emergency surgery to stabilize his injuries. From there
he was transferred to a hospital in Sasebo, Japan for
further care and recovery. He would eventually spend two
months in the hospital, much of it to recover from some
gangrene which had set in after the first operation.
At this point in his life, Frank was only 19 years old.
But he was a battle-hardened soldier. So he was sent back
to the 187th to fight once again. Several months later in
September of 1952, with only one nights notice,
Frank Sanzi was asked to jump again into a combat
situation. The target drop was Taegu.
Frank landed without incident and was proceeding along
with the rest of the troops to the units objective
when Franks bayonet wound started to bleed. It had
not healed completely as the doctors had thought. At this
point, Franks commanding officer removed him from
combat and sent him back for further medical treatment.
Shortly afterwards, Frank was permanently
disqualified from any further military jumps.
Because of the wound, Franks C.O. told him he could
go back to the states and be discharged. But Frank
wasnt done looking for his brother yet. When the
C.O. told him that he needed a truck driver to take ammo
and supplies to the troops at the front, Frank quickly
volunteered. Based out of Uijongbu, Frank started driving
ammo and supply trucks up and around winding mountain
roads seven days a week to bring the needed goods to
Frank would continue driving supply trucks until shortly
before the end of the war when, in June of 1953, he was
finally sent home. This time Frank traveled back to
Seattle by slow troop transport, the USS Marine Adder
(AP-193). Frank chuckles when he notes that the military
was quick to send him over to Korea by airplane when it
needed him most, but was just as quick to put him onto a
slow boat back home when it no longer needed him.
The first thing that Frank did after getting home was go
to the North End for spaghetti and meatballs. He sorely
missed that old-fashioned Italian cooking.
Frank had spent two years in Korea and was no closer to
finding out what happened to his brother than when he had
left. That is, until he got home. When he arrived back home after the war, his father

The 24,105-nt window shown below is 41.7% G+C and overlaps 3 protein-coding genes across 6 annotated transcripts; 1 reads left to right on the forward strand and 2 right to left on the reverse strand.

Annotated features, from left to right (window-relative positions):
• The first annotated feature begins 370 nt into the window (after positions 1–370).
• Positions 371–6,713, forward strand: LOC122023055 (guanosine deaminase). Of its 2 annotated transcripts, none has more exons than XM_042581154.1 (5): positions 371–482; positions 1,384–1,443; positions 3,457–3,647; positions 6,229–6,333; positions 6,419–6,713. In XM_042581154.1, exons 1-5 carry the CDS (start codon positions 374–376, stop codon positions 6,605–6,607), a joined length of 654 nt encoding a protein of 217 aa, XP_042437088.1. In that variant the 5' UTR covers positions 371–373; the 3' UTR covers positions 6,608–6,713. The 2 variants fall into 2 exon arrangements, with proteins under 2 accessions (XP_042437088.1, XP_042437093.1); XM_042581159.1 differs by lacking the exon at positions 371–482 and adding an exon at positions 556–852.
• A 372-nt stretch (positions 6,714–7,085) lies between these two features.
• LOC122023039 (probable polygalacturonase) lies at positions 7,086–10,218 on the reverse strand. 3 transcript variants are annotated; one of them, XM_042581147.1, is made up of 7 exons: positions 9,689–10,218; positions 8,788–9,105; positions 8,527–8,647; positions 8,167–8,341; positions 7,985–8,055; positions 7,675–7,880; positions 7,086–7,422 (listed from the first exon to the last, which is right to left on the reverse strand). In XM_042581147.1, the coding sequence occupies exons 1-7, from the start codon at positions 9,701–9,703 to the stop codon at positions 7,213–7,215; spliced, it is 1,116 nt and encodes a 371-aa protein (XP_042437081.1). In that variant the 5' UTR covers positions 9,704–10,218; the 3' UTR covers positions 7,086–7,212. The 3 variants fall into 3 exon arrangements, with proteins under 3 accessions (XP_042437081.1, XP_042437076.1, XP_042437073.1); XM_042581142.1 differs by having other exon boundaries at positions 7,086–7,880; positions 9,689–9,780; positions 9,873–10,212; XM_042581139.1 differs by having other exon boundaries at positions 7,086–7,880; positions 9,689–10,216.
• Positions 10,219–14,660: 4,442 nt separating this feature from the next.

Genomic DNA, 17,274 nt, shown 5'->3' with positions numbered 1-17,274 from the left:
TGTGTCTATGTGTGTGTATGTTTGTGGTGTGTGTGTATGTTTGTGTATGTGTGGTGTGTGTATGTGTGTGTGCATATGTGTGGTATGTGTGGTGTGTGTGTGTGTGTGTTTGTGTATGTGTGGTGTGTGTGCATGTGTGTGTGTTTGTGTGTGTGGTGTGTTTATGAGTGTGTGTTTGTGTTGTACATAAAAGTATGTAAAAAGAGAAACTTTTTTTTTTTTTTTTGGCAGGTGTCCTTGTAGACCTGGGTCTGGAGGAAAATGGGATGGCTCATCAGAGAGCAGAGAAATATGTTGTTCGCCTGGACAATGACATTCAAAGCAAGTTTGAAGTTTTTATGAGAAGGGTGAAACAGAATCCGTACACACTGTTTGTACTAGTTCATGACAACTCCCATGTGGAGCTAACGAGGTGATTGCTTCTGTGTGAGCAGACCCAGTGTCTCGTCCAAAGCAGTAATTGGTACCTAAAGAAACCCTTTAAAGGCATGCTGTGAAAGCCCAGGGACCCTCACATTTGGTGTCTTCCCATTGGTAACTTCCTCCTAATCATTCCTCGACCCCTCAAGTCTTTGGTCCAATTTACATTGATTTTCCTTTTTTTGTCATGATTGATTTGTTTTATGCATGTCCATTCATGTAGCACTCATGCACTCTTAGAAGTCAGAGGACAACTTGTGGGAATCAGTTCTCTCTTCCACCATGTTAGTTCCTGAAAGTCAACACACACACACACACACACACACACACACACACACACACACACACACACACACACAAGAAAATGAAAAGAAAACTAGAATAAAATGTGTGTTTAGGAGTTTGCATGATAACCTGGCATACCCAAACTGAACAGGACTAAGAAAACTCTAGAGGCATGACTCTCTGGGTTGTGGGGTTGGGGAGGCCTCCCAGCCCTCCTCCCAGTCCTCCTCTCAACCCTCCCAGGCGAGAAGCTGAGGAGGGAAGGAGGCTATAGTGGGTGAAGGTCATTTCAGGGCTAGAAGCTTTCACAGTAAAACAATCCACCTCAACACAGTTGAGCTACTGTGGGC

told him for the first time that his brothers body
had been located by the Army approximately a year after
he was listed as missing in action. Roberts body
was subsequently sent back to Boston and he was buried in
Forest Hills Cemetery in Jamaica Plain. During the entire
time Frank was in Korea, his parents had never told him
that his brother had been found. His father explained to
Frank that with all the stress he was under in Korea, the
family didnt want to burden him with the news that
his brother had been located. Frank still regrets to this
day that he was not at his brothers funeral.
Sergeant First Class Robert D. Sanzi would eventually
have a VFW post in the South End named in his honor and
to this day Castle Square in Boston is also sometimes
referred to as Sanzi Square.
Frank settled back into civilian life after the war and
went to work for his father in the furniture antiquing
business, eventually starting his own similar business.
That last-ed until 1967 when Frank decided he wanted a
little more excitement in his life and joined the
Merchant Marine. After only three weeks of training,
Frank was certified as a mariner on Group 4 fuel ships.
As one who is now used to danger, it is not surprising
that his first assignment was on a gasoline tanker
delivering fuel to Vung Tau, Vietnam during the Vietnam
War. Shortly after that harrowing trip, he switched to
tugboats out of East Boston. He worked on the tugboats
for 13 years until he retired in 1991.
In the early 1960s, Frank was introduced to Suzie
Bouchard by a family member in Charlestown. Frank asked
her for a date the following night, but on his way over
to her place his car broke down and he never made it. He
called her the next day and fortunately she forgave him
and they rescheduled the date. On November 11, 1961,
Frank and Suzie were married at St. Catherine of Siena
church in Charlestown. This Veterans Day will mark their
45th wedding anniversary.
The Sanzis have three grown children: Dianne, Daniel and
Francesca; and five grandchildren. Daniel would
eventually follow close in his fathers footsteps.
He became a Marine and as part of the 2nd Marine Division
fought in Operation Desert Storm in Iraq in 1991. He is
currently a firefighter in Lawrence, after having worked
previously as a firefighter in North Andover.
Frank is a lifetime member of the Disabled American
Veterans. Frank was awarded the Purple Heart and other
campaign medals from the Korean War. However, he never
accepted or received them, explaining that the Purple
Heart reminded him too much of his brothers tragic
death on the battlefield.
Corporal Frank Sanzi, we thank you for your service to
Final note: Frank would like to dedicate this column to
All the boys who are overseas in Iraq. He
adds, I think about them often.
*Send your questions comments to ValleyPatriot@aol.com
The November, 2006
Edition of the Valley Patriot